Like Superman, Christopher Frederick flies through the air. Just replace the cape with a private plane and saving humans with saving animals in need.
The Chicago-based radio DJ for 103.5 KISS FM’s morning show volunteers his time for Pilots N Paws, an organization that uses the time and talents of private plane pilots to pick up rescue animals and deliver them to airports near their new families.
“I was looking for ways to stay active, proficient in flying,” Frederick, who goes by “Fred” to listeners, tells PEOPLE. “This resonated with me because of my passion for animals. Since starting three years ago I’ve flown nearly 150 dogs.”
Fred donates the plane, gas and time, using his afternoons and weekends to make round-trips between the South and Midwest.
“You name it I’ve flown it,” he shares, recalling flights with a 200-lb. mastiff, a mama dog and her puppies who’d been abandoned on the side of the road and one airsick pooch. “But they’re never mean or angry,” he adds. “I know it sounds strange but I really sense they know where they’re going, that it’s better, when I pick them up.”
One dog with that feeling was Angel, a blind and deaf puppy Fred flew from Malden, Missouri, to East Chicago, Indiana, over the weekend on behalf of her new suburban Chicago family, the Currans. The whole situation was almost routine for the crew; Amy and Scott Curran had met Fred when he flew their first blind and deaf dog, Miss Tommie, to Chicago years before.
“The same cast of characters came together for a different, yet similar, dog,” Scott Curran tells PEOPLE. “And the story is to be continued.”
Angel came to the Currans by way of Facebook; they set up a page for Miss Tommie years ago so those involved in her rescue could track her progress. A woman reached out to the Currans asking what to do with a blind and deaf 6-month-old puppy she’d “informally rescued” from her sister’s home, Scott recalls.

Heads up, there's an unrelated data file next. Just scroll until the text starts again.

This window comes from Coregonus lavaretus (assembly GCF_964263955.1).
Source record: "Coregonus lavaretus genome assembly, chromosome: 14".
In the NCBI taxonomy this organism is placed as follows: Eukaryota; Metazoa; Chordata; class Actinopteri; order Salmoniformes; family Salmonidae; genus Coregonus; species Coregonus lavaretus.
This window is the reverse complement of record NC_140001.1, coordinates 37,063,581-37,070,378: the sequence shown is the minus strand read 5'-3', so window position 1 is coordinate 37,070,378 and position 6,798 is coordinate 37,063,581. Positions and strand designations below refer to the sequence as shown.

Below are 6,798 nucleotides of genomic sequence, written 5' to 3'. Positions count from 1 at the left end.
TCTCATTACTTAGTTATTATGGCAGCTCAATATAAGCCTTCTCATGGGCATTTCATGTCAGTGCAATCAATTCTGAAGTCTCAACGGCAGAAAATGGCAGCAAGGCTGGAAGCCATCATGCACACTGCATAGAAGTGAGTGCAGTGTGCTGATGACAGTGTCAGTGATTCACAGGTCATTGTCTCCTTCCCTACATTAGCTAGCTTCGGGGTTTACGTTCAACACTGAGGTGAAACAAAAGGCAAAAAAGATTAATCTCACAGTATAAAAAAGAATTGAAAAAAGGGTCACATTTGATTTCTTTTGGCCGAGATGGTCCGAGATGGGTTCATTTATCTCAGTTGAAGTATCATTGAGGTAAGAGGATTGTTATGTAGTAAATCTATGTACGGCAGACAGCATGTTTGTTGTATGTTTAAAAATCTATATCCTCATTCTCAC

Long story short, the woman decided she didn’t have the resources to help the puppy, and after some phone calls the wheels were in motion to bring Angel to the Currans.
“We played an intense game of mental ping pong, considering all relevant factors as much as we are able,” Scott says. “At the end of the day … she needs a home. We have one.”
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Angel joined the family’s three other dogs — Miss Tommie, 12, Ella, who’s deaf and toothless, and Jancey, 12 — and “so far, so good,” Scott says.
“These dogs are worth saving,” he continues. “They add more to our lives than I think we will to theirs. Their special needs are opportunities for us to learn specials lessons about life.”
The Currans have two children, ages 7 and 9, who’ve spent their lives around foster and rescue dogs. “They teach us about presence: you really have to be present for these dogs,” he says. “That’s a really awesome mindfulness exercise for us. And they understand the importance of caring, of limitations. But a lot like dogs, kids are seemingly immune to physical limitations.”
Fans of the Currans’ dogs can follow their adventures on Miss Tommie and Angel’s Facebook pages. Though the family is done rescuing dogs for now — “We are full at the inn!” Scott jokes — Fred is just getting started. “My goal,” he says, “is to fly 150 dogs to new homes this year.”